(Mayabhushan Nagvenkar can be contacted at [email protected])

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Amit Shah’s 50-year dream: Whistling in the dark?

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Amit Shah

Bharatiya Janata Party : President Amit Shah’s boast at the national executive meeting about the party ruling for 50 years may have been in keeping with his usual aggressive, bombastic style, but it has been interpreted in two contradictory ways.

One was to see it as a sign of arrogance and the other was to discern in the seeming extravagant claim a hint of whistling in the dark to keep up the party morale. Both the surmises have an element of plausibility.

If the assertion underlines hauteur, the reason undoubtedly is the BJP’s belief that it faces no serious challenge at the moment. Notwithstanding the continuing unemployment, agrarian distress, high fuel prices, falling rupee, stagnant exports and the unease among the minorities and Dalits, the opposition has not been able to get its act together.

Because of this failure, there are now doubts about how it will fare in the forthcoming assembly elections in Rajasthan, Madhya Pradesh and Chhattisgarh since the BJP’s main opponent in these states, the Congress, which was earlier expected to have an easy run, has been unable to reach an understanding with the Bahujan Samaj Party (BSP) and is troubled by its familiar internal squabbling.

Besides, the question as to who will be the opposition’s prime ministerial face is yet to be settled while there has been no clearcut articulation of an economic blueprint. The BJP, on the other hand, is pursuing a well-defined path. Even as “vikas” (development) remains its catchphrase, it also cannily indulges in the ruses of what a dissident saffron intellectual and former BJP minister, Arun Shourie, has called a “one-trick pony”.

The “trick”, according to him, is to foment divisiveness which has been highlighted by the communal uncertainties posed by the National Register of Citizens, which the Assam Chief Minister, Sarbananda Sonowal, wants to be extended from his state to the entire country so that the “ghuspetiyas” (infiltrators or illegal immigrants) can be summarily evicted. “Chun chun ke nikaloonga”, as Amit Shah has thundered.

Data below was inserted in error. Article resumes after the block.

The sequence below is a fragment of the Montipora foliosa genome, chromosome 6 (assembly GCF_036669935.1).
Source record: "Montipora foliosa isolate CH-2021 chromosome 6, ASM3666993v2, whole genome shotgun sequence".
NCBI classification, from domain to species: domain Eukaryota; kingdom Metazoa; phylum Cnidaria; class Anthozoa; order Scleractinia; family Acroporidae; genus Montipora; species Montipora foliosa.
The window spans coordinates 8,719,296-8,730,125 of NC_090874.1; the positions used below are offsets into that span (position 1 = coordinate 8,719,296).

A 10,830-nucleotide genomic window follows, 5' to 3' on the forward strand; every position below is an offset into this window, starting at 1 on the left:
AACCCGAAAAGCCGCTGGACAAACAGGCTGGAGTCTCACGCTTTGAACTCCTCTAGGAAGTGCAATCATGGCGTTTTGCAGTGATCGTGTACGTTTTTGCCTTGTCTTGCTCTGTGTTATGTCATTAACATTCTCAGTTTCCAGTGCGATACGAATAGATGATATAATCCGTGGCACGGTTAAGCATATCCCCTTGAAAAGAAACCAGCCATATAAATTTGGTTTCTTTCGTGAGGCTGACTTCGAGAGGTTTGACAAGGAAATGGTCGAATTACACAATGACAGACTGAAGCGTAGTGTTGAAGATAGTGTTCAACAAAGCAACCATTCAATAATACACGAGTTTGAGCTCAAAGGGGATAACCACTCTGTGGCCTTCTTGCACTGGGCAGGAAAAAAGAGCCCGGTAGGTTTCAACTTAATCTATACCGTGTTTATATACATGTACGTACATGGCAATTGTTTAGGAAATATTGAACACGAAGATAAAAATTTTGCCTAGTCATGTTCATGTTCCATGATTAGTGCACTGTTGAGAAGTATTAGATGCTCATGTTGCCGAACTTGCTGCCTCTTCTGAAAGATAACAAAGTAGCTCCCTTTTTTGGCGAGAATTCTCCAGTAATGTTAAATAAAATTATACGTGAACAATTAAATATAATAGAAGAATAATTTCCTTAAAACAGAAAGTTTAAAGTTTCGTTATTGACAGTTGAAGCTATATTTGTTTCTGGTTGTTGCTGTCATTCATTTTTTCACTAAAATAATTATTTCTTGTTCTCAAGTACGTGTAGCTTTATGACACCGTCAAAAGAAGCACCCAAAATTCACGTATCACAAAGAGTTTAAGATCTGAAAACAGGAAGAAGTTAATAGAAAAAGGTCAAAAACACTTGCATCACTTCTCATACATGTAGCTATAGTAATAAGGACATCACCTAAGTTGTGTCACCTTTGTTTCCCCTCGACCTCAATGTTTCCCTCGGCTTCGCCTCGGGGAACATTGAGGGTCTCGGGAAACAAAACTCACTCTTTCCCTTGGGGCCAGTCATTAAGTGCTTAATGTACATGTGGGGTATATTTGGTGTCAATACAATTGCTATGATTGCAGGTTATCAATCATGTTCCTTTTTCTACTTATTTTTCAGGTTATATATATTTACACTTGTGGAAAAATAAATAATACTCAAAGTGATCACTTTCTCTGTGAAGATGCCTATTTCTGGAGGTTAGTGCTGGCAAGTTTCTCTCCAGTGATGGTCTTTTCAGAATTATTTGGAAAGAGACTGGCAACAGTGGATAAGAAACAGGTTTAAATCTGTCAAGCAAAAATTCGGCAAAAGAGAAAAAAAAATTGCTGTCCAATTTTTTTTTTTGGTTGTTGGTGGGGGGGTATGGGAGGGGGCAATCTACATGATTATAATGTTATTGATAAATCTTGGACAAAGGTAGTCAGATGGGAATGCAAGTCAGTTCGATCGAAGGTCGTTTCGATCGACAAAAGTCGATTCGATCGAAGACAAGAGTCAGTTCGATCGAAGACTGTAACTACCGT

The BJP’s confidence apparently stems from the belief that while the promise of development will keep the youth and the middle class on its side — as has been confirmed by the Delhi University Students Union election results where the BJP’s student wing, the Akhil Bharatiya Vidyarthi Parishad (ABVP), won three of the top four seats — the party’s nationalist plank targeting “ghuspetiyas” and the so-called urban Naxalites will keep the opposition off balance.

It is obvious that the opposition has found no effective answers to the allegations of being soft on illegal aliens and Maoist sympathisers and has to depend on the judiciary to keep any excesses of the ruling party in check as in the matter of lynchings.

How indifferent the BJP is towards such outrages or the disquiet expressed by the “secular” intelligentsia about its rule was evident from the seeming satisfaction which Amit Shah derived from the fact that the party keeps on winning despite the murder of Mohammed Akhlaq, allegedly for eating beef, or the “award wapsi” of the urban elite.

It is not surprising that he believes that a combination of the promise of economic growth and a depiction of the opposition as unpatriotic will keep the “lion” safe from the “wild dogs”, to quote the similes used by Rashtriya Swayamsevak Sangh (RSS) chief Mohan Bhagwat while addressing the World Hindu Congress in Chicago to describe the Sangh Parivar and its opponents.

On its part, the RSS has been engaged in broadening its appeal by calling the non-saffronites to its conclaves. It goes without saying that a possible mainstreaming of the avowedly pro-Hindu organisation will help the BJP to shake off to some extent the taint in the eyes of its opponents of its association with the RSS and thereby help in the fulfilment of the dream of ruling India for half a century.

It cannot be gainsaid that at the moment, much is going for the party. It has a Prime Minister whose popular appeal is testified by virtually all the opinion polls despite the government’s palpable inadequacies. The party also has a chief whose micromanagement of the organization has turned it into a formidable election-winning outfit.

In addition, its publicity is boosted not only by its members in the government and the party, but also by an army of trolls who lose no opportunity to pounce on the BJP’s critics with venomous abuses. Not to be left behind in supporting the ruling dispensation are some ‘nationalist’ television channels whose commitment to neutrality is conspicuous by its absence.

With so much in the BJP’s favour, its 50-year project may not seem all that far-fetched — except that the Indian voter remains famously inscrutable. Considering that the BJP secured no more than 31 per cent of the votes at the height of its popularity in 2014, it is obvious that a large percentage of the population do not think much of the party.

It may be this inconvenient fact which made Amit Shah whistle in the dark.

(Amulya Ganguli is a political analyst. He can be reached at [email protected])